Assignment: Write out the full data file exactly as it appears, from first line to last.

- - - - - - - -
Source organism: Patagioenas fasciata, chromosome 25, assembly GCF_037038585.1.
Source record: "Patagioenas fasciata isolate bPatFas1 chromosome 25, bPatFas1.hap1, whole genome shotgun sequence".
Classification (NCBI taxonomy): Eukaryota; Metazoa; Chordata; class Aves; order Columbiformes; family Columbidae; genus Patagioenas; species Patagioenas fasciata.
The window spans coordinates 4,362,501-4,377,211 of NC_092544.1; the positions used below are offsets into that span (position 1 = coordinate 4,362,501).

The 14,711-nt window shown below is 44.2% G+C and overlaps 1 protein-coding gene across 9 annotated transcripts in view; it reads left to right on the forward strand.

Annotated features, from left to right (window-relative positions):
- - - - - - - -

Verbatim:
Source organism: Patagioenas fasciata, chromosome 25, assembly GCF_037038585.1.
Source record: "Patagioenas fasciata isolate bPatFas1 chromosome 25, bPatFas1.hap1, whole genome shotgun sequence".
Classification (NCBI taxonomy): Eukaryota; Metazoa; Chordata; class Aves; order Columbiformes; family Columbidae; genus Patagioenas; species Patagioenas fasciata.
The window spans coordinates 4,362,501-4,377,211 of NC_092544.1; the positions used below are offsets into that span (position 1 = coordinate 4,362,501).

The 14,711-nt window shown below is 44.2% G+C and overlaps 1 protein-coding gene across 9 annotated transcripts in view; it reads left to right on the forward strand.

Annotated features, from left to right (window-relative positions):